“Definitely a white wine, a nice Chardonnay from California, or if you want to get a little bit funky, we suggest a Sauvignon Blanc from New Zealand,” says manager Rudy Rodriguez.

Lilly’s chef, Tyler Jacobs, looks for creaminess, texture, brine, and salt level when choosing what oysters to order for his restaurant, which can sell 300 oysters in a day. “People know it’s a delicacy,” Jacobs says. “We have a mature crowd with a trained palate.”

Behind the marble-topped raw bar at Saltaire Oyster Bar & Fish House in Port Chester, expert shuckers prepare raw, seasonal oysters from 12 East Coast waterways, as well as towers of seafood that include oysters for groups of two to six people. The former grain warehouse transformed into this pearl along the Byram River at the end of last summer.

Oysters act as platforms for chefs to show their skill and creativity. Bonnie Saran’s Little Drunken Chef, a tapas and oyster bar in Mount Kisco, open since July, serves colorful oyster ceviche shots. Still, the ice bed behind the gleaming copper bar showcases in the raw the best available oysters in the region, like sweet, complex Pemaquids from Maine’s Damariscotta River.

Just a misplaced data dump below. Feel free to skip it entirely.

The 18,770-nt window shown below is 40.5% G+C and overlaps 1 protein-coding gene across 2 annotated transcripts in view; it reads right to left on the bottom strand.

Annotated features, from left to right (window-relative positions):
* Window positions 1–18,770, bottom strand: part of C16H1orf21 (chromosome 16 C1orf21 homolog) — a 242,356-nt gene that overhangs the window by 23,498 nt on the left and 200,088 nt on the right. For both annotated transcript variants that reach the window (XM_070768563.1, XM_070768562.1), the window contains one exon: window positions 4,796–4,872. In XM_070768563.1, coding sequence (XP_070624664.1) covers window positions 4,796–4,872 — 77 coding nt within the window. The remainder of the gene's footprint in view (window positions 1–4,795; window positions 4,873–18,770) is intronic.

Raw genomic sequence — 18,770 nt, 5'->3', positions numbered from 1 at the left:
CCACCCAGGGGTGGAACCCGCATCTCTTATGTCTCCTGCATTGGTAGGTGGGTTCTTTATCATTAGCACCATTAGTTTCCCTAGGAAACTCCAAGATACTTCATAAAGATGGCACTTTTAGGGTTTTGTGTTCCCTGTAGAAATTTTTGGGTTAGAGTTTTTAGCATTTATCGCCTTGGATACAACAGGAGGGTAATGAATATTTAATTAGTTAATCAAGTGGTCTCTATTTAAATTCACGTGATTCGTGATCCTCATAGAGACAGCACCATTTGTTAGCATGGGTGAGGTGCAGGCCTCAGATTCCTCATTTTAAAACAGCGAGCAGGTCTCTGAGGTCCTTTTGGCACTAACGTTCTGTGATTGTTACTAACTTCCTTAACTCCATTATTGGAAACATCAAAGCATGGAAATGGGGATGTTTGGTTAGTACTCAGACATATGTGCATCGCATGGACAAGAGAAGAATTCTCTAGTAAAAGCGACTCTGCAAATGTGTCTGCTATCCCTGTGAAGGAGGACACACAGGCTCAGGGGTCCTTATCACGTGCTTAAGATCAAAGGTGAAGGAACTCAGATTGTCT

Purists prefer raw oysters, but cooking opens another dimension. Bronxville’s Park 143 Bistro & Fish fries bluepoints coated in corn flour, all-purpose flour, and wasabi powder, accompanied by chipotle mayonnaise and tartar sauce. “They’re crispy on the outside and melty inside,” says Chef Andrew Hopkins. 

Wayne Chessler tacked on the “& Fish” to his 4-year-old restaurant in October, when he relaunched his eatery’s new, seafood-focused concept.

Chefs at Ruby’s Oyster Bar & Bistro in Rye pan-fry oysters, adding dollops of Champagne butter, in addition to the raw oysters they serve by the piece at market price and in double-tier and triple-tier seafood trays. 

Amy Sowder is a NYC-based freelance food writer. She has yet to overcome her aversion to oysters’ texture, but it’s on her to-do list. Learn more at